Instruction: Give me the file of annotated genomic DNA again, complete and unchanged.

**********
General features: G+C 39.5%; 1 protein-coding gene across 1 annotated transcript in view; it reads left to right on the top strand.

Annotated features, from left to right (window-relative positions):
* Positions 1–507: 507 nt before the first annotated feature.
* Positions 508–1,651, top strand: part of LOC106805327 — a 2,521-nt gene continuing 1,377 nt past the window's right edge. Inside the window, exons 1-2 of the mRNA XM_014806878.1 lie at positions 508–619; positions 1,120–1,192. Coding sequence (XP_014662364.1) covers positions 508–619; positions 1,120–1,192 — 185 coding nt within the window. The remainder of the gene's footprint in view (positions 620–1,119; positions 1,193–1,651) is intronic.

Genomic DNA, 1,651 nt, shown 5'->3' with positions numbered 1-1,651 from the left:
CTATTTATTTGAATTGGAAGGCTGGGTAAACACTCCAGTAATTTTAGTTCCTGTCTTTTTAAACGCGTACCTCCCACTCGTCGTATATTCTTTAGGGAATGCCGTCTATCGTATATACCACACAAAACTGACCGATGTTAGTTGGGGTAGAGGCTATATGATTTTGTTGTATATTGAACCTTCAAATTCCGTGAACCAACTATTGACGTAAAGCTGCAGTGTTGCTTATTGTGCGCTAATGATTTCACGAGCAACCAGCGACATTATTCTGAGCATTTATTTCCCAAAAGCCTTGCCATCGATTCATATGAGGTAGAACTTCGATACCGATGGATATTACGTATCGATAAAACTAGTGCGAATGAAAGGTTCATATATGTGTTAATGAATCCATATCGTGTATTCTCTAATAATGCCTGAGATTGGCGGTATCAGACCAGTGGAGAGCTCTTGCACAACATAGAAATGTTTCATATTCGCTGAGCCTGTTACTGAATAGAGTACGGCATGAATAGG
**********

General features: G+C 39.5%; 1 protein-coding gene across 1 annotated transcript in view; it reads left to right on the top strand.

Annotated features, from left to right (window-relative positions):
* Positions 1–507: 507 nt before the first annotated feature.
* Positions 508–1,651, top strand: part of LOC106805327 — a 2,521-nt gene continuing 1,377 nt past the window's right edge. Inside the window, exons 1-2 of the mRNA XM_014806878.1 lie at positions 508–619; positions 1,120–1,192. Coding sequence (XP_014662364.1) covers positions 508–619; positions 1,120–1,192 — 185 coding nt within the window. The remainder of the gene's footprint in view (positions 620–1,119; positions 1,193–1,651) is intronic.

Genomic DNA, 1,651 nt, shown 5'->3' with positions numbered 1-1,651 from the left:
CTATTTATTTGAATTGGAAGGCTGGGTAAACACTCCAGTAATTTTAGTTCCTGTCTTTTTAAACGCGTACCTCCCACTCGTCGTATATTCTTTAGGGAATGCCGTCTATCGTATATACCACACAAAACTGACCGATGTTAGTTGGGGTAGAGGCTATATGATTTTGTTGTATATTGAACCTTCAAATTCCGTGAACCAACTATTGACGTAAAGCTGCAGTGTTGCTTATTGTGCGCTAATGATTTCACGAGCAACCAGCGACATTATTCTGAGCATTTATTTCCCAAAAGCCTTGCCATCGATTCATATGAGGTAGAACTTCGATACCGATGGATATTACGTATCGATAAAACTAGTGCGAATGAAAGGTTCATATATGTGTTAATGAATCCATATCGTGTATTCTCTAATAATGCCTGAGATTGGCGGTATCAGACCAGTGGAGAGCTCTTGCACAACATAGAAATGTTTCATATTCGCTGAGCCTGTTACTGAATAGAGTACGGCATGAATAGG